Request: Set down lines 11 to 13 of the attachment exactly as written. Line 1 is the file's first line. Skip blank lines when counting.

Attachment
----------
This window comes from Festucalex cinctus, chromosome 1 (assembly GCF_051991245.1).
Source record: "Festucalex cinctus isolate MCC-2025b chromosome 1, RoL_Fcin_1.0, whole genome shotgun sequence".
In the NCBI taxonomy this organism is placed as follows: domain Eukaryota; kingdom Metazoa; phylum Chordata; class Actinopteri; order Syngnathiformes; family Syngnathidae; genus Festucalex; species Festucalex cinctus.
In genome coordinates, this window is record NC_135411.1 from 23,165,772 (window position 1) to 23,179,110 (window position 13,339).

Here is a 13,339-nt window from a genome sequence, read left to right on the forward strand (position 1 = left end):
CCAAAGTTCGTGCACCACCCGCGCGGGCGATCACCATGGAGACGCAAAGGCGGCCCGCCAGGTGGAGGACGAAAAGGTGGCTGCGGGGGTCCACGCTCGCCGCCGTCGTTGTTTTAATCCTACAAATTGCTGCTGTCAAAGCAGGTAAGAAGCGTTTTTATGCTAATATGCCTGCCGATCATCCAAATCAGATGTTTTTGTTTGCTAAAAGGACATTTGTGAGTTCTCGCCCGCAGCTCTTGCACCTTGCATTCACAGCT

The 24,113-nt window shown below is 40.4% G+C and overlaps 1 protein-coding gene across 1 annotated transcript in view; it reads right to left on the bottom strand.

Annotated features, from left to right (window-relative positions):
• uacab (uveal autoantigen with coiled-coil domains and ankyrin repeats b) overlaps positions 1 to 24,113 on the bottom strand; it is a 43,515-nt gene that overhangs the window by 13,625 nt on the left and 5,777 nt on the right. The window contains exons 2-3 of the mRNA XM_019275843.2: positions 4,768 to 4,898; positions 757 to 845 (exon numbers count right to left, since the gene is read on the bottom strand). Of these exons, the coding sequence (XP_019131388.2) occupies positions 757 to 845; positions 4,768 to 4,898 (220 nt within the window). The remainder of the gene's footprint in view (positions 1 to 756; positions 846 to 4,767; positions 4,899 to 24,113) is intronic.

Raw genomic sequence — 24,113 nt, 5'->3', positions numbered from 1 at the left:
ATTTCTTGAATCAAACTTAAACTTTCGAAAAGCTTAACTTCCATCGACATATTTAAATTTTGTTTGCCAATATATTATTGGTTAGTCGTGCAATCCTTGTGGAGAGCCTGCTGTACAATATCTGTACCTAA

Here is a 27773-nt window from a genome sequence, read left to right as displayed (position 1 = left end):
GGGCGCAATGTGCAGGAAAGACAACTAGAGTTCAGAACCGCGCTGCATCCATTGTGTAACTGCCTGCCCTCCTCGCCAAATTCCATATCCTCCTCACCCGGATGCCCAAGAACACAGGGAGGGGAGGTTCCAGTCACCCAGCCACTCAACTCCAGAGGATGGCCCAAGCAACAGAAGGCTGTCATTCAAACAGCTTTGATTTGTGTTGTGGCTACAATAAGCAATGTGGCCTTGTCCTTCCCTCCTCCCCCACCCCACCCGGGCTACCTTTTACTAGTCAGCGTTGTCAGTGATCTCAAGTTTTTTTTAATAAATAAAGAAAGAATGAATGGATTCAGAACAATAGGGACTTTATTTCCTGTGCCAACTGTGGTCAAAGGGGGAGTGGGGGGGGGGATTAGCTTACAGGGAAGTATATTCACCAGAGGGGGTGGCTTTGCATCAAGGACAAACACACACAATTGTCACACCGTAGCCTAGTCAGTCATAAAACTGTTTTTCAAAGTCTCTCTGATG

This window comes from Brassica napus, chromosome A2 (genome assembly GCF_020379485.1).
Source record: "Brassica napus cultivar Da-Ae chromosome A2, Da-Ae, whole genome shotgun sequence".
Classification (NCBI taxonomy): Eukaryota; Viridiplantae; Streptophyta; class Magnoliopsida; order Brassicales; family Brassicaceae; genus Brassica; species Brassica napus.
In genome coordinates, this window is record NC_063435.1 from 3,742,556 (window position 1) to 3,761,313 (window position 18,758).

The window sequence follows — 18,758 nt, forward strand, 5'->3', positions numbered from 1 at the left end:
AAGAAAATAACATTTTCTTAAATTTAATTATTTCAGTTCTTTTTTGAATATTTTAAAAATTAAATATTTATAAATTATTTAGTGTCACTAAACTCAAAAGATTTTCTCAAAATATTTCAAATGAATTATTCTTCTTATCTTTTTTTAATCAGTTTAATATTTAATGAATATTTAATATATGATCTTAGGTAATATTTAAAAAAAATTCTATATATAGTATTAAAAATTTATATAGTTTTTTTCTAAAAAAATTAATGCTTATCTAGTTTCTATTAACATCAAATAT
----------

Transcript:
ATTTCTTGAATCAAACTTAAACTTTCGAAAAGCTTAACTTCCATCGACATATTTAAATTTTGTTTGCCAATATATTATTGGTTAGTCGTGCAATCCTTGTGGAGAGCCTGCTGTACAATATCTGTACCTAA

Here is a 27773-nt window from a genome sequence, read left to right as displayed (position 1 = left end):
GGGCGCAATGTGCAGGAAAGACAACTAGAGTTCAGAACCGCGCTGCATCCATTGTGTAACTGCCTGCCCTCCTCGCCAAATTCCATATCCTCCTCACCCGGATGCCCAAGAACACAGGGAGGGGAGGTTCCAGTCACCCAGCCACTCAACTCCAGAGGATGGCCCAAGCAACAGAAGGCTGTCATTCAAACAGCTTTGATTTGTGTTGTGGCTACAATAAGCAATGTGGCCTTGTCCTTCCCTCCTCCCCCACCCCACCCGGGCTACCTTTTACTAGTCAGCGTTGTCAGTGATCTCAAGTTTTTTTTAATAAATAAAGAAAGAATGAATGGATTCAGAACAATAGGGACTTTATTTCCTGTGCCAACTGTGGTCAAAGGGGGAGTGGGGGGGGGGATTAGCTTACAGGGAAGTATATTCACCAGAGGGGGTGGCTTTGCATCAAGGACAAACACACACAATTGTCACACCGTAGCCTAGTCAGTCATAAAACTGTTTTTCAAAGTCTCTCTGATG